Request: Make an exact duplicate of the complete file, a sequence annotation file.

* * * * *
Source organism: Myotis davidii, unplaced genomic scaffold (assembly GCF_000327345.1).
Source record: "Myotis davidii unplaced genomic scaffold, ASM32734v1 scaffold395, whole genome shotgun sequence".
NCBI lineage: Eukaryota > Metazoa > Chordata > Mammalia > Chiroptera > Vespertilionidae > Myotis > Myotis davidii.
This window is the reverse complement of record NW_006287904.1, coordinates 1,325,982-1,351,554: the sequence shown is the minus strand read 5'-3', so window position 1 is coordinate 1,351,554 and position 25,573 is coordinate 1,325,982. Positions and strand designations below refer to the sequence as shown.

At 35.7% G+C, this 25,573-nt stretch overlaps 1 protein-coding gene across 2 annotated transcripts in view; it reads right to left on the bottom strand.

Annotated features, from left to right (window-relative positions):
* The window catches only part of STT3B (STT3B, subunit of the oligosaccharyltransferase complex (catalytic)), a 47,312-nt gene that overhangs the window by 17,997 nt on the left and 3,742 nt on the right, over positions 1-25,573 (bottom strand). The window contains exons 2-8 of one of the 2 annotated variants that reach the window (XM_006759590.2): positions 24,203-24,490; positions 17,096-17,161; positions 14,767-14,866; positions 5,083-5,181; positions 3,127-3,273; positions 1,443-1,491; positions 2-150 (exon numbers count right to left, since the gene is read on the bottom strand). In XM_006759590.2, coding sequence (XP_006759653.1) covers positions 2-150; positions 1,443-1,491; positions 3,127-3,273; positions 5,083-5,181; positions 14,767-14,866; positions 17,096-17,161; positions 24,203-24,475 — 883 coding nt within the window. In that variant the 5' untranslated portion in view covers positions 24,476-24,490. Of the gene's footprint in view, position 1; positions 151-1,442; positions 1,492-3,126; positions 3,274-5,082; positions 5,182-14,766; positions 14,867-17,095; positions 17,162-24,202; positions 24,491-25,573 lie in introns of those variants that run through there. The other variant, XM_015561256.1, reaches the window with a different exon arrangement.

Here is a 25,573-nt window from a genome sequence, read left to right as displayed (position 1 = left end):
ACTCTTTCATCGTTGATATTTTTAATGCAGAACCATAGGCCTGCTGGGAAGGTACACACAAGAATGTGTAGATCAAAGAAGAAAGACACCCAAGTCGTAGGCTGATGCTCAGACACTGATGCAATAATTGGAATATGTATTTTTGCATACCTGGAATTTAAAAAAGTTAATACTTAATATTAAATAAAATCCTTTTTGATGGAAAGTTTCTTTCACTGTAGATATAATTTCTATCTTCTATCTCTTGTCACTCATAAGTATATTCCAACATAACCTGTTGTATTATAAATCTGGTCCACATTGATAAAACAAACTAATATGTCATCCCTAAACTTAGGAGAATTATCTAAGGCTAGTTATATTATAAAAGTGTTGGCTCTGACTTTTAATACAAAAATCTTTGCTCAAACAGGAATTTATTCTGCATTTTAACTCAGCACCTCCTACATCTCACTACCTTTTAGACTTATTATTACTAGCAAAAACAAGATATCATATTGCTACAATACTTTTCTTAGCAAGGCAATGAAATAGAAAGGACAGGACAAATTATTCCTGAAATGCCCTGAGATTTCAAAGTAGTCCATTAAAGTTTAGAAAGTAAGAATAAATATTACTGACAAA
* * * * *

Source organism: Myotis davidii, unplaced genomic scaffold (assembly GCF_000327345.1).
Source record: "Myotis davidii unplaced genomic scaffold, ASM32734v1 scaffold395, whole genome shotgun sequence".
NCBI lineage: Eukaryota > Metazoa > Chordata > Mammalia > Chiroptera > Vespertilionidae > Myotis > Myotis davidii.
This window is the reverse complement of record NW_006287904.1, coordinates 1,325,982-1,351,554: the sequence shown is the minus strand read 5'-3', so window position 1 is coordinate 1,351,554 and position 25,573 is coordinate 1,325,982. Positions and strand designations below refer to the sequence as shown.

At 35.7% G+C, this 25,573-nt stretch overlaps 1 protein-coding gene across 2 annotated transcripts in view; it reads right to left on the bottom strand.

Annotated features, from left to right (window-relative positions):
* The window catches only part of STT3B (STT3B, subunit of the oligosaccharyltransferase complex (catalytic)), a 47,312-nt gene that overhangs the window by 17,997 nt on the left and 3,742 nt on the right, over positions 1-25,573 (bottom strand). The window contains exons 2-8 of one of the 2 annotated variants that reach the window (XM_006759590.2): positions 24,203-24,490; positions 17,096-17,161; positions 14,767-14,866; positions 5,083-5,181; positions 3,127-3,273; positions 1,443-1,491; positions 2-150 (exon numbers count right to left, since the gene is read on the bottom strand). In XM_006759590.2, coding sequence (XP_006759653.1) covers positions 2-150; positions 1,443-1,491; positions 3,127-3,273; positions 5,083-5,181; positions 14,767-14,866; positions 17,096-17,161; positions 24,203-24,475 — 883 coding nt within the window. In that variant the 5' untranslated portion in view covers positions 24,476-24,490. Of the gene's footprint in view, position 1; positions 151-1,442; positions 1,492-3,126; positions 3,274-5,082; positions 5,182-14,766; positions 14,867-17,095; positions 17,162-24,202; positions 24,491-25,573 lie in introns of those variants that run through there. The other variant, XM_015561256.1, reaches the window with a different exon arrangement.

Here is a 25,573-nt window from a genome sequence, read left to right as displayed (position 1 = left end):
ACTCTTTCATCGTTGATATTTTTAATGCAGAACCATAGGCCTGCTGGGAAGGTACACACAAGAATGTGTAGATCAAAGAAGAAAGACACCCAAGTCGTAGGCTGATGCTCAGACACTGATGCAATAATTGGAATATGTATTTTTGCATACCTGGAATTTAAAAAAGTTAATACTTAATATTAAATAAAATCCTTTTTGATGGAAAGTTTCTTTCACTGTAGATATAATTTCTATCTTCTATCTCTTGTCACTCATAAGTATATTCCAACATAACCTGTTGTATTATAAATCTGGTCCACATTGATAAAACAAACTAATATGTCATCCCTAAACTTAGGAGAATTATCTAAGGCTAGTTATATTATAAAAGTGTTGGCTCTGACTTTTAATACAAAAATCTTTGCTCAAACAGGAATTTATTCTGCATTTTAACTCAGCACCTCCTACATCTCACTACCTTTTAGACTTATTATTACTAGCAAAAACAAGATATCATATTGCTACAATACTTTTCTTAGCAAGGCAATGAAATAGAAAGGACAGGACAAATTATTCCTGAAATGCCCTGAGATTTCAAAGTAGTCCATTAAAGTTTAGAAAGTAAGAATAAATATTACTGACAAA